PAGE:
Should You Charge a No-Show Fee?

Lea Chatham May 29th, 2013

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Rochelle Glassman discusses strategies to increase medical billing revenue for Kareo

Patients who cancel appointments or surgeries at the last minute can be a huge drain on your practice’s cash flow. This is a practice management and medical billing issue that all practices face. The average physician has about a 7% cancellation/no-show rate. This means that for many doctors, one to two patients a day don’t show up or cancel at the last minute. You could be losing hundreds of dollars a day as a result of patients who don’t show up.

There are a lof of things you can do to reduce this rate. Some studies suggest doing email and/or phone reminders one to three days in advance can reduce no-shows by as much as 50%. Another strategy recommended by practice management expert Rochelle Glassman is to analyze your highest no-show patients and appointments and consider double-booking some of those. For example, Medicaid estimates 30% of their patients don’t show so look at double-booking those appointments.

Another recommendation Rochelle has is to set a cancellation policy, and be sure it’s communicated to every patient. Ideally, this takes the form of a document that new patients sign when they first come to the practice. Afterward, make it a point to discuss your policy at the time of booking subsequent appointments or surgery and when reminder calls or emails go out to patients.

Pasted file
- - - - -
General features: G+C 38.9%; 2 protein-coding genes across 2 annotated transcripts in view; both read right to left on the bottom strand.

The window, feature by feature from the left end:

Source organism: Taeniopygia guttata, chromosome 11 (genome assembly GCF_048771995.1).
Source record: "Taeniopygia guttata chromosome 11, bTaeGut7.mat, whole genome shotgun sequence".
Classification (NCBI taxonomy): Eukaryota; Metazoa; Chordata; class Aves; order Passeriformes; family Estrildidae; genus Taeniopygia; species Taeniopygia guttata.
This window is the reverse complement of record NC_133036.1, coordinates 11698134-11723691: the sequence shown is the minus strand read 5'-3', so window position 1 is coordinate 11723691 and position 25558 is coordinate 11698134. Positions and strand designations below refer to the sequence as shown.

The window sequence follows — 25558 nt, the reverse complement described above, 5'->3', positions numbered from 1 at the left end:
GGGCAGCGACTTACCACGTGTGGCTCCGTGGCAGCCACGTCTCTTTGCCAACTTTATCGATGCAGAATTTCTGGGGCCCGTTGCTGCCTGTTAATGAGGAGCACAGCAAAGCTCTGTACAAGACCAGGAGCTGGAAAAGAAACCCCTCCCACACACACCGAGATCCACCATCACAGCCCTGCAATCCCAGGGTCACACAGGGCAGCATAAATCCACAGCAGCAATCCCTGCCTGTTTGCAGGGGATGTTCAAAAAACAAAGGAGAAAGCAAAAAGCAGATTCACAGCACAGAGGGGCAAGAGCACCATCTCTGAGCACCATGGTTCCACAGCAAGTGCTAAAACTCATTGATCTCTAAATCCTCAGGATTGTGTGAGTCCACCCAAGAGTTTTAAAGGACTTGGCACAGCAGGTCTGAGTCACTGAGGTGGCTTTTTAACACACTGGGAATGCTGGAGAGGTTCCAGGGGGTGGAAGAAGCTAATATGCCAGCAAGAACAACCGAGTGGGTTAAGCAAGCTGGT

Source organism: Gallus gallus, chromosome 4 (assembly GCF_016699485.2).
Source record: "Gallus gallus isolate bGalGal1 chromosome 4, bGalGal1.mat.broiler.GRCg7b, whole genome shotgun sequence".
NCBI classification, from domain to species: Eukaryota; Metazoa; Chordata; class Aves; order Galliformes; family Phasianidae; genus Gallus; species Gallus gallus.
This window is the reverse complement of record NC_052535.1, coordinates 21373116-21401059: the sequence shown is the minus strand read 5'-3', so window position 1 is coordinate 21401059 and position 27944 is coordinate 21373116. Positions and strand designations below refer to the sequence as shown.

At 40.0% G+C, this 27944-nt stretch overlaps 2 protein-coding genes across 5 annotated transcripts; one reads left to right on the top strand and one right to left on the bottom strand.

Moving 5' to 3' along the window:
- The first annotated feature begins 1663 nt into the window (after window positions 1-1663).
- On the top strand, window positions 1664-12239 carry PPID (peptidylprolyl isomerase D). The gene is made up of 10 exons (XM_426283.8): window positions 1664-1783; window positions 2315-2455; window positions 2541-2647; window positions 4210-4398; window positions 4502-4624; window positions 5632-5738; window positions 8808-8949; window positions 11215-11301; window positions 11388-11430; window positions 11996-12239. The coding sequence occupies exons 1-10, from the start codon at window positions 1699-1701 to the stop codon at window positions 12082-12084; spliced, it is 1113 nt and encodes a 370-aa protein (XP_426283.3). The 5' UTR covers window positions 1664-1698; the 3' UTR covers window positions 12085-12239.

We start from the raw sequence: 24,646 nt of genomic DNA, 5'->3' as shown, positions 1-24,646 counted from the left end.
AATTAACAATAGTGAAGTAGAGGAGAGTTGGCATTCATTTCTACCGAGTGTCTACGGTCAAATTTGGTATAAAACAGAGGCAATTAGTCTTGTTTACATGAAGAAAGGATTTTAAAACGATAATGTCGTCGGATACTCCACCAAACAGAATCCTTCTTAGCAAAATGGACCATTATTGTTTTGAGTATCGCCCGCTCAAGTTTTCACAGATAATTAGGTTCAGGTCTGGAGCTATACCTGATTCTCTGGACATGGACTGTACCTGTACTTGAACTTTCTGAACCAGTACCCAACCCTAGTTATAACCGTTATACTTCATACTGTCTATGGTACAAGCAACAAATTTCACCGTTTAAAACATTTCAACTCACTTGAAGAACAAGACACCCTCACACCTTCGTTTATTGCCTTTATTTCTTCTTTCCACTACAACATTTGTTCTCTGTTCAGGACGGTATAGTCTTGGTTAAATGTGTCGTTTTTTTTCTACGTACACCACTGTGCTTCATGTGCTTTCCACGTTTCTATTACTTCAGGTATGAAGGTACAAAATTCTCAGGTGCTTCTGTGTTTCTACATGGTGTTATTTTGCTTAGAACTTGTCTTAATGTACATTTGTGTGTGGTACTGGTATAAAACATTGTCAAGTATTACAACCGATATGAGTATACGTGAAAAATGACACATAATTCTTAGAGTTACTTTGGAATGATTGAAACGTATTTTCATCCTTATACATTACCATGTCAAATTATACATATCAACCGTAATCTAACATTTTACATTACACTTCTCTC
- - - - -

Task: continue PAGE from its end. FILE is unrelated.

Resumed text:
In the cancellation policy, many practices require patients to cancel their appointment at least 24 hours before their scheduled appointment time. For surgeries, the required notice time can be even longer. For those patients who do not comply, consider charging a late cancellation/no show fee. Rochelle is often asked if this is really ok, and her response is always the same: Always check your payer contracts to be sure you are complaint with those agreements as well as any other legal or regulatory requirements, but otherwise, yes, it is not only ok, it’s just good business sense. And it is easier than you think.

Collecting cancellation fees can be achieved easily when your office is set up to bill for cancellations and accept credit card payments. By creating a cancellation code, you can bill the patient using electronic statements. The day of the cancellation or no-show, process a patient statement and direct the patient to pay online by credit card. Enabling patients to pay online can increase patient payments and speed the turnaround on those payments whether it is for the cancellation fee or for standard co-pays and deductible payments.

Setting up a cancellation and no-show policy and following through with charging patients a fee is one of Rochelle’s recommendations for increasing revenue at your practice. In her recent guide, 3 Easy Ways to Increase Medical Practice Revenue by 25%, she discusses this as well two other simple strategies. To find out more download the guide now.

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Answers to Your Top Medical Billing Audit Questions

Lea Chatham May 28th, 2013

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5 Activities